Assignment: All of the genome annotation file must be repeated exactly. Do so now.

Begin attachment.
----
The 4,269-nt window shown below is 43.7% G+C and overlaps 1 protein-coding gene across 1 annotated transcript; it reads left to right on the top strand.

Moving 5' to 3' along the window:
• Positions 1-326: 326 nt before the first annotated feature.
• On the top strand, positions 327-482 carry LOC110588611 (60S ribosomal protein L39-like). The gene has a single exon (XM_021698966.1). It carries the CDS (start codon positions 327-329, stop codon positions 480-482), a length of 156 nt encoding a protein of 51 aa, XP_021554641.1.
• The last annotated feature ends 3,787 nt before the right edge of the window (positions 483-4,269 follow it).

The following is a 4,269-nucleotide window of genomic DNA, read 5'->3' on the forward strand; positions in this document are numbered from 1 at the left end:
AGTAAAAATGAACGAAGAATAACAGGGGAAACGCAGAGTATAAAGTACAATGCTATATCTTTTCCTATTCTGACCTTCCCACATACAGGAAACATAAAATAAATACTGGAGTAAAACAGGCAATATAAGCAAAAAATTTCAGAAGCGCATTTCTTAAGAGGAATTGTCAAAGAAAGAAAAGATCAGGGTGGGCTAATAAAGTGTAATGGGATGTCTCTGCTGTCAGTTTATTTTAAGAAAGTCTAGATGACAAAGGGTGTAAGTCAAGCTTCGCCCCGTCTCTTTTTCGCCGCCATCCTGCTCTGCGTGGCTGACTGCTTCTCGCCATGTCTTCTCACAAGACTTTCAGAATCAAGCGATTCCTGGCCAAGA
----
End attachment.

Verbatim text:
The 4,269-nt window shown below is 43.7% G+C and overlaps 1 protein-coding gene across 1 annotated transcript; it reads left to right on the top strand.

Moving 5' to 3' along the window:
• Positions 1-326: 326 nt before the first annotated feature.
• On the top strand, positions 327-482 carry LOC110588611 (60S ribosomal protein L39-like). The gene has a single exon (XM_021698966.1). It carries the CDS (start codon positions 327-329, stop codon positions 480-482), a length of 156 nt encoding a protein of 51 aa, XP_021554641.1.
• The last annotated feature ends 3,787 nt before the right edge of the window (positions 483-4,269 follow it).

The following is a 4,269-nucleotide window of genomic DNA, read 5'->3' on the forward strand; positions in this document are numbered from 1 at the left end:
AGTAAAAATGAACGAAGAATAACAGGGGAAACGCAGAGTATAAAGTACAATGCTATATCTTTTCCTATTCTGACCTTCCCACATACAGGAAACATAAAATAAATACTGGAGTAAAACAGGCAATATAAGCAAAAAATTTCAGAAGCGCATTTCTTAAGAGGAATTGTCAAAGAAAGAAAAGATCAGGGTGGGCTAATAAAGTGTAATGGGATGTCTCTGCTGTCAGTTTATTTTAAGAAAGTCTAGATGACAAAGGGTGTAAGTCAAGCTTCGCCCCGTCTCTTTTTCGCCGCCATCCTGCTCTGCGTGGCTGACTGCTTCTCGCCATGTCTTCTCACAAGACTTTCAGAATCAAGCGATTCCTGGCCAAGA